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From the
Freedom of Information Act

New Hiss case evidence — meaning evidence that has existed for many years in various federal government files, but was for a long time withheld from both the defense and the general public — has slowly been coming to light over the past quarter century. The release of executive branch documents (from the FBI, the State Department, and other agencies) under the provisions of the Freedom of Information Act began in the 1970s, and continues to this day. (Releases from the other two branches of government have been far more recent: a federal judge made the Hiss case grand jury testimony public in 1999, and in 2001 the House of Representatives released executive session testimony and investigators' reports from the old House Committee on Un-American Activities, including 1948 material relating to Whittaker Chambers' charges against Alger Hiss.)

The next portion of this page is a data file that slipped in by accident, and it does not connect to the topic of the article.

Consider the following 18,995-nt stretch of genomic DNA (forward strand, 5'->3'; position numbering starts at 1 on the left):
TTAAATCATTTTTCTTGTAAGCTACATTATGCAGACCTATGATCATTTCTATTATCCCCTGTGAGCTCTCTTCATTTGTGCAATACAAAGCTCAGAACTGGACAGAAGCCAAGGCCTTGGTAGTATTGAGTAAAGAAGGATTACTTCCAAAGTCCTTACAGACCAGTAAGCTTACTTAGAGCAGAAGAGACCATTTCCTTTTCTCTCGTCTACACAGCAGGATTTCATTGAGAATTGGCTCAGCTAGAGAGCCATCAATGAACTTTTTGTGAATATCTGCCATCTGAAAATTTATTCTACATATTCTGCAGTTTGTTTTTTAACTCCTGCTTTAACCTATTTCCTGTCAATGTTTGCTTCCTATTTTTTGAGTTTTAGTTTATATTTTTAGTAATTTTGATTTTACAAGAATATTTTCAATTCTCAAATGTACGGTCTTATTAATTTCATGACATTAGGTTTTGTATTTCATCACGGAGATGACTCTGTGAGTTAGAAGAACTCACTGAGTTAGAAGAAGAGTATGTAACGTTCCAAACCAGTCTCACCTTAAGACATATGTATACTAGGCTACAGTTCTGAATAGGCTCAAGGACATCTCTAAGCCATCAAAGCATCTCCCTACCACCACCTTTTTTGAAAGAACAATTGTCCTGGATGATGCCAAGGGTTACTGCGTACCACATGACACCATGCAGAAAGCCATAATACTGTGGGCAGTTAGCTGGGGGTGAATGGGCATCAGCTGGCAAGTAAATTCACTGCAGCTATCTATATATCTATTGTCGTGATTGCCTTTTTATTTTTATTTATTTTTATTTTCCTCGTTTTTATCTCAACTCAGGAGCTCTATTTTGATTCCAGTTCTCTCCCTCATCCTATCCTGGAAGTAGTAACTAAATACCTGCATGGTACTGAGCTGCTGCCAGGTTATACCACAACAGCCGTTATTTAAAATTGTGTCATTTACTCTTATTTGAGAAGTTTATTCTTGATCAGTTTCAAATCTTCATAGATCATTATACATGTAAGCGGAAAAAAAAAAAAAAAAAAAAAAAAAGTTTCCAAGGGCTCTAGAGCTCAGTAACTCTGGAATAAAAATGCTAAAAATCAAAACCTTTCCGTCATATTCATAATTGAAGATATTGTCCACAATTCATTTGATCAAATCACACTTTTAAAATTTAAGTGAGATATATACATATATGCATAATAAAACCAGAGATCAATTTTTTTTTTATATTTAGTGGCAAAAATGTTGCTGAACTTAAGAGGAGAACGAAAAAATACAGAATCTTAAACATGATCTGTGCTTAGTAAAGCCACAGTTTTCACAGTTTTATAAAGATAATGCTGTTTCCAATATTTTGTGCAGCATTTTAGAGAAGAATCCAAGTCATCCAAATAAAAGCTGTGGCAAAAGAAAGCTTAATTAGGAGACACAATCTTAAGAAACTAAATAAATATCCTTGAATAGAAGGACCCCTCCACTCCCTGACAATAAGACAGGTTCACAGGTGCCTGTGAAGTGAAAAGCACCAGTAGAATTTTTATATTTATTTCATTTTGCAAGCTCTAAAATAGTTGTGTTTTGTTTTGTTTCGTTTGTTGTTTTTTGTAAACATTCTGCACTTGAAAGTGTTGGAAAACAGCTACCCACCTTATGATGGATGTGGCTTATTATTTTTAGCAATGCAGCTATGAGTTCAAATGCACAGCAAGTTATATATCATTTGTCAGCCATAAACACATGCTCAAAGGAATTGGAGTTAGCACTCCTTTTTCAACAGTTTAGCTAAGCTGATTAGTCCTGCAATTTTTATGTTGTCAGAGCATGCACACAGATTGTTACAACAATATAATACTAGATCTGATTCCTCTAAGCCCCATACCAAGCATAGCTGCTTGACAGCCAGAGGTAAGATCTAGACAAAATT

Alger Hiss based his 1978 coram nobis petition, asking that his conviction be overturned — due to prosecutorial misconduct — on documents received from the FBI under FOIA. The articles appearing on this page will discuss a number of issues raised by FOIA releases that relate to the Hiss case.

FBI Documents Reveal FBI Surveillance of Hiss

Two years after filing the original coram nobis brief, Alger Hiss's attorney in 1980 filed a memorandum of law containing further instances of alleged governmental misconduct while in pursuit of a perjury conviction.

Journalist Fred J. Cook, who first investigated the case in 1957, wrote about the brief for The Nation and said that it contained "the most shocking revelations yet" about the government's activities.

Click here to read Cook's report.

Alger Hiss Discusses His
Coram Nobis Suit

In a lengthy, candid 1978 interview for The Advocate, a news publication of the Suffolk University Law School in Boston, Alger Hiss discussed his coram nobis petition and other legal aspects of his case. Click here to read the interview.


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